Last Thursday, the Wall Street Journal reported that Google has purposefully circumvented Safari’s privacy settings, allowing it to track the behavior of users on non-Google sites. These findings contradicted Google’s own instructions as to how users worried about privacy settings could avoid tracking. The report was based off
of research at Stanford that had identified four different advertising companies who utilize known exceptions to Safari’s privacy feature that blocks third-party cookies.
Naturally, the idea that Google wrote code to evade Safari’s privacy settings has not sat well with many. The Electronic Freedom Frontier dubbed Google’s actions “just as paternalistic as ad networks” and posited that Google needed a new approach to privacy to “restore [its] users’ trust.” Several Congressmen have asked the FTC to investigate whether these actions violate the Google Buzz settlement, which prohibits Google from making “future privacy misrepresentations.” One user has filed a class action suit against Google, claiming violation of federal wiretapping laws and other computer-related statutes.
Tensions often run high when privacy is threatened. Nevertheless, amidst the outcry, it is important to identify the contours of the threat and know what exactly it is we are upset about.
Apple Inc.’s Safari is the only web browser that blocks third-party cookies by default. Cookies are essentially helper-files that websites commonly use to store things like user preferences and session information (for example, the state of a shopping cart). When a site contains third-party content (for example, a banner advertisement on your favorite news site), that third-party (in our example, the advertising company) can write its own cookie. Third-party advertisers commonly use this feature to record where and for whom their advertisements have been displayed, allowing them to build a history of the sites an individual user visits.
Last September, in an effort to compete with Facebook’s “like” functionality, Google added a “+1” button to certain Google ads, which Google+ users could click on to indicate they “liked” those ads. However, because Google has set up its services such that Google+ and Google Ads reside on different domains, interfacing between the two required the use of third-party cookies. Because Safari blocks these by default, Google faced the prospect that most Safari users – a sizeable user base – would not be able to use this new feature.
So We Are Fighting For?
It’s true the technical facts aren’t flattering for Google: its code uses an invisible form to emulate Little Red Riding Hood and gain access to Grandma’s house, exposing the user to whatever tracking Google Ads decides to subject her to. It’s true that Google’s primary motivation was enabling the “+1” feature for Safari users, but can we really say the end justifies the means in this case?
Still, this begs the question: what is it about Google’s actions that render them so troubling? Is it the fact that Google can track a user’s browser history? This seems unlikely. Google already tracks search history and processes electronic mail information in Gmail – how much more of an invasion can ad tracking be? Moreover, this backdoor is not triggered until a user actually clicks on “+1” – arguably this surveillance involves some kind of consent, albeit uninformed in most cases. Even if we can’t call this consent, enabling tracking involves some affirmative act by the user, and avoiding this is much easier than with search or Gmail.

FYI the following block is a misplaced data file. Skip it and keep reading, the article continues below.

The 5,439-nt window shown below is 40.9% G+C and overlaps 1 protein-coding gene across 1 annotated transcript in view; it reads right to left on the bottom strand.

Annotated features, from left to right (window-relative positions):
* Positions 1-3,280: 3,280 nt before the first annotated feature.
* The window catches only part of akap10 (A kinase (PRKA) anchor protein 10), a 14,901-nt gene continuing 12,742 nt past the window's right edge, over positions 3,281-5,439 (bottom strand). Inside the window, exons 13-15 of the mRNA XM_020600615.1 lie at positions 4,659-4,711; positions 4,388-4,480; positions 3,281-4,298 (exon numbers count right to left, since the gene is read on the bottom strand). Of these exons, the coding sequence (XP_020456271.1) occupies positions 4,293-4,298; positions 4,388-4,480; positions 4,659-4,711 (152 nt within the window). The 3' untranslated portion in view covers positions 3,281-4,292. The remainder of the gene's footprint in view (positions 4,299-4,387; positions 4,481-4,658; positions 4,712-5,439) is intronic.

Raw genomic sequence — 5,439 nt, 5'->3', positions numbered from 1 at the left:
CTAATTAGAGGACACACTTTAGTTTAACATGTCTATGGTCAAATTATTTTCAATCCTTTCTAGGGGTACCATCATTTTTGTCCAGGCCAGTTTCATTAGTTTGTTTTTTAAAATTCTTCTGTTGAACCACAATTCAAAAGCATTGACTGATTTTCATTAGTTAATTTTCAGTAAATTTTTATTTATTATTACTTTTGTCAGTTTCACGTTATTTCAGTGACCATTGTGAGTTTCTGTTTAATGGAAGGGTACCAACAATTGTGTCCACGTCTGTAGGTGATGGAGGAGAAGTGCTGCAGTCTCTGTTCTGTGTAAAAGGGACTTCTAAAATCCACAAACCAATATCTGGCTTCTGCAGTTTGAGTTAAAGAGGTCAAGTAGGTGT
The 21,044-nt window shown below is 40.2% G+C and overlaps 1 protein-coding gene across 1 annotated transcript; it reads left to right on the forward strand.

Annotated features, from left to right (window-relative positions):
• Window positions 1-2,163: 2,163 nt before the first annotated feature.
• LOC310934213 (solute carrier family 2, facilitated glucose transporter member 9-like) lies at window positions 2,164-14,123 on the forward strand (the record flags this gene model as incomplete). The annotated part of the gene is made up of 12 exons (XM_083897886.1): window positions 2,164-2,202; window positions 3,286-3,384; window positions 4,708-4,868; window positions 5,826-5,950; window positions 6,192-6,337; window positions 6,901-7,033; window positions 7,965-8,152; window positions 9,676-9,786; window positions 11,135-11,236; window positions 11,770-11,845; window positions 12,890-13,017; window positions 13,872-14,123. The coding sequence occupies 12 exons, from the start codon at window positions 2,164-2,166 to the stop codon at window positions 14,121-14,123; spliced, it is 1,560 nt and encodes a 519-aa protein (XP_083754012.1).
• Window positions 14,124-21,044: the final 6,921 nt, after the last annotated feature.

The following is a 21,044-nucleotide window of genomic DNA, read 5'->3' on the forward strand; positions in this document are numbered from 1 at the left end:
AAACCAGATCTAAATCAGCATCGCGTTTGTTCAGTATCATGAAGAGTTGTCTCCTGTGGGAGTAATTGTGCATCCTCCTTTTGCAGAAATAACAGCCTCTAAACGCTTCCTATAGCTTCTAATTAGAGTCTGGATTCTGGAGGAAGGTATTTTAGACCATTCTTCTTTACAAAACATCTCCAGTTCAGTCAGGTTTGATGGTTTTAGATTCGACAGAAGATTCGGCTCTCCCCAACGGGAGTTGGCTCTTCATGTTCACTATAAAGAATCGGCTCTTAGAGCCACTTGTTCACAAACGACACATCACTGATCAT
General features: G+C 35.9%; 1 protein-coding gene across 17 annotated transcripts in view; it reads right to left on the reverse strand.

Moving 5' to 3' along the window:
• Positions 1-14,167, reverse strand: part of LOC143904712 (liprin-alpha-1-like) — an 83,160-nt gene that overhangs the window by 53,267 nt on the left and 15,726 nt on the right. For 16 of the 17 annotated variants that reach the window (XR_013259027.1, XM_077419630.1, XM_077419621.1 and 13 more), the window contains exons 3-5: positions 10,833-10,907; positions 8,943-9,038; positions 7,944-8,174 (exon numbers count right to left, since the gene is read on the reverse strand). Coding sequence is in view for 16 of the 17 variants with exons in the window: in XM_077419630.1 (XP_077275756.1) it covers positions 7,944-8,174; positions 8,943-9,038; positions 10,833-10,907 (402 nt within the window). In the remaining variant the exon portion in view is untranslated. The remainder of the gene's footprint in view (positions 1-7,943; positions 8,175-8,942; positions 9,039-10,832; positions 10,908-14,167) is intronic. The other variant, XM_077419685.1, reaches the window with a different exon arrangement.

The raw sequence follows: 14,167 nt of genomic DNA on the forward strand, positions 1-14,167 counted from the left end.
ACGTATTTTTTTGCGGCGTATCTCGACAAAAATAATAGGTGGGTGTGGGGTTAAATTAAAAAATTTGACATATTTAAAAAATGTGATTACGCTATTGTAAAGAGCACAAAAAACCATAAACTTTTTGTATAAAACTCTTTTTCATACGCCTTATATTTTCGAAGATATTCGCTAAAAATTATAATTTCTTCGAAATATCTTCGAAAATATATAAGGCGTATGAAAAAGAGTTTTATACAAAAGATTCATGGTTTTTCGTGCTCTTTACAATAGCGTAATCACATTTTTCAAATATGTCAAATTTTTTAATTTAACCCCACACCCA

If, then, it’s not the tracking itself that is particularly disquieting, perhaps the issue goes to some more fundamental idea of respect. By circumventing Safari’s privacy settings to enable the “+1 Ads” feature, one could say that Google ignored the express desires of its users, elevating its own commercial interests over the user’s personal privacy interests. This kind of disregard may be particularly troubling given the relative bargaining power that an individual consumer has against a monolith like Google. At the same time, however, it may be hard to say that Google was ignoring express interests – blocking third-party cookies is Safari default behavior that most users are not aware of. Moreover, as one blog points out, Safari’s policy may just be a strategic move by Apple to curb the information its competitors can glean from its customers. Viewed in this light, Google’s actions could be understood as commonplace competitive behavior rather than neglect towards individual privacy concerns.
In this case, prudential arguments may bolster the respect rationale. Even if Safari’s default settings were not actual expressions of most users’ real desires, they nonetheless provide the interface through which these preferences can be expressed. Much like a court artificially thinks about Congress as a unified body with “wishes” and “intentions,” it makes sense for Google to treat browser preferences as a real expression of user preferences. Otherwise, it seems unclear what forum users have left. If browser settings are indeed an expression of real user preferences, then, slippery slope arguments counsel against tolerance of any disregard for them. If Google can violate privacy preferences in this area, what is to stop violations in other areas? And, if Google can do it, why can’t Apple or Microsoft do it too?
Clearly, slopes are not always slippery and it is possible to draw lines. Context is also useful – why privacy was breached, the extent of the harm caused by the breach, and the basis under which we deem that harm problematic should all be considered in determining whether that breach should be tolerated. In the case of Google, much uncertainty remains in at least two of these areas – nevertheless, consumers, policymakers, and Google executives alike should think critically about these questions in developing rules and recourse available for internet privacy violations.